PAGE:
Pakistan on Saturday rejected the Indian authorities' move to grant domicile certificates of Indian-occupied Kashmir reportedly to thousands of Indian nationals, terming it a part of New Delhi's attempt to change the demographic structure of the disputed region.
As many as 25,000 non-locals have been granted domicile certificates in Muslim-majority Jammu and Kashmir since May 18, which local politicians believe is the beginning of a move to disturb the demographic profile of the region, Anadolu Agency reported.
The certificate, a sort of citizenship right, entitles a person to residency and government jobs in the region, which until last year were reserved only for the local population.
The documents issued to non-Kashmiris, including Indian government officials, under the Jammu and Kashmir Grant of Domicile Certificate (Procedure), 2020, are "illegal, void and in complete violation of the relevant United Nations Security Council resolutions and international law including the 4th Geneva Convention", Foreign Office spokesperson Aisha Farooqui said in a statement.
She said the latest action by New Delhi is "a vindication of Pakistan’s consistent stance" that a major intention behind India's move to annex occupied Kashmir on August 5 last year was to change the demographic structure of the region and "turn Kashmiris into a minority in their own land".
"This has long been [a] part of the RSS-BJP’s 'Hindutva' agenda," she added, saying the Kashmiris too have rejected the "bogus" domicile certificates.
Farooqui said the Indian government by changing the demographic make-up of occupied Kashmir intends to undermine its residents' exercise of their right to self-determination through a free and impartial plebiscite under the UN supervision.
Through these actions, it also seeks to further perpetuate India's occupation of the Valley while continuing other rights abuses including continued restrictions on daily life, an "excruciating" military crackdown, extra-judicial killings and arbitrary detentions, the spokesperson noted in the statement.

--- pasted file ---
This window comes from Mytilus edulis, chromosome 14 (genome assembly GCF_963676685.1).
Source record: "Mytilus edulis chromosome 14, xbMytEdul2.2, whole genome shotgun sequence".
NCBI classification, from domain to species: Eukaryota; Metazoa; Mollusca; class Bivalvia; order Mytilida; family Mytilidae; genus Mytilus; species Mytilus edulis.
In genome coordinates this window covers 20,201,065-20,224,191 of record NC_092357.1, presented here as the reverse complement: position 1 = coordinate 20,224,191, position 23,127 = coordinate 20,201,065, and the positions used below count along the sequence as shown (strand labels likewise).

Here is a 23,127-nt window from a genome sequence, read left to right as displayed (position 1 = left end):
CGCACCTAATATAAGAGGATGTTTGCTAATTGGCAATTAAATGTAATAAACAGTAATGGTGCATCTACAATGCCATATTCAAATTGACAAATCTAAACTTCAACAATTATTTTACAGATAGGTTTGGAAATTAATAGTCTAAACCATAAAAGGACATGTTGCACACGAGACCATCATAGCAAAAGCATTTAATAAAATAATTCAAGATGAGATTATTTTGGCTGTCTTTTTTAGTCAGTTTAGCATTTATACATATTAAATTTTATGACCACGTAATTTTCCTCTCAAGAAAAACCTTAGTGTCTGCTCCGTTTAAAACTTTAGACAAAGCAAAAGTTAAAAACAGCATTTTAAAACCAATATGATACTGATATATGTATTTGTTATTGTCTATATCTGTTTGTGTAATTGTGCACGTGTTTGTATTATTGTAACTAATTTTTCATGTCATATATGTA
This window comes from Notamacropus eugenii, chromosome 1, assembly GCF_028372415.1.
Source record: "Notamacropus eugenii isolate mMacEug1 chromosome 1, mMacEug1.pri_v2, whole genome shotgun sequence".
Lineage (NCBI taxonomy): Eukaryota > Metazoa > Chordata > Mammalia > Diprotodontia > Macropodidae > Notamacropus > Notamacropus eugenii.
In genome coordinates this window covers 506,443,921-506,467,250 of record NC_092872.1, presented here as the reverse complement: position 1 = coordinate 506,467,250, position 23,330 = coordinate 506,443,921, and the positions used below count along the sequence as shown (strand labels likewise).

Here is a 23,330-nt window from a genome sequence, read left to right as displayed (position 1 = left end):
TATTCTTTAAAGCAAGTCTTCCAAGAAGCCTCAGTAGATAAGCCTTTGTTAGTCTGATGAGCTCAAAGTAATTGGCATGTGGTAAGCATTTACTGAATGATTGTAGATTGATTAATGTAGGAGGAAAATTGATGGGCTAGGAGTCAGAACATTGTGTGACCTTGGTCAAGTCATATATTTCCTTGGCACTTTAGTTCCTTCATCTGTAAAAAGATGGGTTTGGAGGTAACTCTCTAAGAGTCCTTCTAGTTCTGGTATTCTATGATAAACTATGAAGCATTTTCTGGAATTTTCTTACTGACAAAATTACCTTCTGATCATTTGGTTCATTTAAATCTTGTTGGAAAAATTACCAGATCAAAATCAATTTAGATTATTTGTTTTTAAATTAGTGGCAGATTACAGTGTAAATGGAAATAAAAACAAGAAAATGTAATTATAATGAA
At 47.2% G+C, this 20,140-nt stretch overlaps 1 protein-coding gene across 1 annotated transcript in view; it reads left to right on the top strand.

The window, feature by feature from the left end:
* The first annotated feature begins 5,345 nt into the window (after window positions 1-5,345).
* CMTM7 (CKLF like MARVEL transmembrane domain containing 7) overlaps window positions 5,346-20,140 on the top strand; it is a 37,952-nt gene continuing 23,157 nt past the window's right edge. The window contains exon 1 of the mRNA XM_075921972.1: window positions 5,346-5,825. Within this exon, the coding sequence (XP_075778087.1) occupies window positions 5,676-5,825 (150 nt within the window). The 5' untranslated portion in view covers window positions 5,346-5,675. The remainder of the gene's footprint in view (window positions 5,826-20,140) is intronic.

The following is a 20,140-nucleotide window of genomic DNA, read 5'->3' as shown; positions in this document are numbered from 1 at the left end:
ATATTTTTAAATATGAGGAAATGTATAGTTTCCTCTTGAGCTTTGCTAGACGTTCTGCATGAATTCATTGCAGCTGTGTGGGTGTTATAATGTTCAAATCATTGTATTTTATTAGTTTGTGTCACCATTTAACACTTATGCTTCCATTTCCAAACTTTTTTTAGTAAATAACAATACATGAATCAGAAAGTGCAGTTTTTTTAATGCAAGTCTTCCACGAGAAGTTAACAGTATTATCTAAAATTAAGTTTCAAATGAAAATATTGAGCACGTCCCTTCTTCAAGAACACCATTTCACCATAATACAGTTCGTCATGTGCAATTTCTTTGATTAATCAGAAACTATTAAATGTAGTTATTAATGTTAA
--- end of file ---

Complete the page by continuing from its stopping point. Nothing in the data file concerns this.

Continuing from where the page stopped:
"India should know that its suppression has not been able to break the will of the Kashmiri people in the past and it will not succeed in doing so in the future," the press release said.
The FO spokesperson called on the UN and the international community to intervene to stop India from altering the demographic structure of occupied Kashmir "by settling people from India in a territory that it has illegally occupied and the status of which remains disputed".
"The recipients of the domicile certificates must know that India has no legal authority to bring in and settle people from outside IOJ&K," she stressed, adding that international law bars New Delhi from implementing such actions.
Farooqui said India "must be urged" to immediately cancel all the domicile certificates issued to non-Kashmiris, revoke unlawful rules aimed at further disenfranchising the Kashmiris by effecting a demographic change, and comply with its international legal obligations through implementation of the relevant UNSC resolutions.
New law notified amid Covid-19 lockdown
When India revoked the semi-autonomous status of occupied Kashmir last year, it also scrapped the local special citizenship law, guaranteed under Article 35-A of the Indian constitution. The law barred outsiders from settling and claiming government jobs, to maintain the demographic balance of the region.
On Friday, a picture of the domicile certificate issued to Navin Kumar Choudhary, a bureaucrat originally from the Indian state of Bihar, went viral on social media.
In April, amid the ongoing coronavirus lockdown, the Indian government notified domicile laws for occupied Kashmir, making an unspecified number of outsiders eligible for residency and jobs.
According to the new law, any person who has lived in the region for 15 years, or has studied there for seven years and passed their class 10 or class 12 examination is eligible for the domicile.
Also eligible to settle and claim local citizenship rights are the children of Indian government employees who have served in the region for 10 years or more.
Kashmiri politicians across the divide have said the revocation of special citizenship rights was aimed at reversing the Muslim-majority character of the region.
Speaking to Anadolu Agency on the condition of anonymity, a government official said as many as 33,000 people had applied for the domicile certificates since May 18, when the rules were notified. Of them, 25,000 have been granted citizenship rights, he added.
Some 32,000 applications were filed in the 10 districts of Hindu-majority Jammu.
In the Kashmir region, which is about 96.4 per cent Muslim, 435 certificates have been issued so far, out of a total 720 applications.